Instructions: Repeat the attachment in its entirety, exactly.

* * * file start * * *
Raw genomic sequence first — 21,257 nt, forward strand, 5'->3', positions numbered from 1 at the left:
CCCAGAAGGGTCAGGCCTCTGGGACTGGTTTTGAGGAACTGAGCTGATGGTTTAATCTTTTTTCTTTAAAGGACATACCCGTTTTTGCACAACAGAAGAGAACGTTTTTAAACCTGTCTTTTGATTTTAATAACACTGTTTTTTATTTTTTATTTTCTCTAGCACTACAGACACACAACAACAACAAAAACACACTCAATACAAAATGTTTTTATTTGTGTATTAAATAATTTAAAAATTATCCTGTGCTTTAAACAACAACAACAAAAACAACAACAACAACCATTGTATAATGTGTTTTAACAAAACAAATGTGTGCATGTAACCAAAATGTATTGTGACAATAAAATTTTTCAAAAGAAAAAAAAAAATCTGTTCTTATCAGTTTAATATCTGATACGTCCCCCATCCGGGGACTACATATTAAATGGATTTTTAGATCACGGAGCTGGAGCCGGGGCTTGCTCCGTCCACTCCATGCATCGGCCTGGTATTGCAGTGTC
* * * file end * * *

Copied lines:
Raw genomic sequence first — 21,257 nt, forward strand, 5'->3', positions numbered from 1 at the left:
CCCAGAAGGGTCAGGCCTCTGGGACTGGTTTTGAGGAACTGAGCTGATGGTTTAATCTTTTTTCTTTAAAGGACATACCCGTTTTTGCACAACAGAAGAGAACGTTTTTAAACCTGTCTTTTGATTTTAATAACACTGTTTTTTATTTTTTATTTTCTCTAGCACTACAGACACACAACAACAACAAAAACACACTCAATACAAAATGTTTTTATTTGTGTATTAAATAATTTAAAAATTATCCTGTGCTTTAAACAACAACAACAAAAACAACAACAACAACCATTGTATAATGTGTTTTAACAAAACAAATGTGTGCATGTAACCAAAATGTATTGTGACAATAAAATTTTTCAAAAGAAAAAAAAAAATCTGTTCTTATCAGTTTAATATCTGATACGTCCCCCATCCGGGGACTACATATTAAATGGATTTTTAGATCACGGAGCTGGAGCCGGGGCTTGCTCCGTCCACTCCATGCATCGGCCTGGTATTGCAGTGTC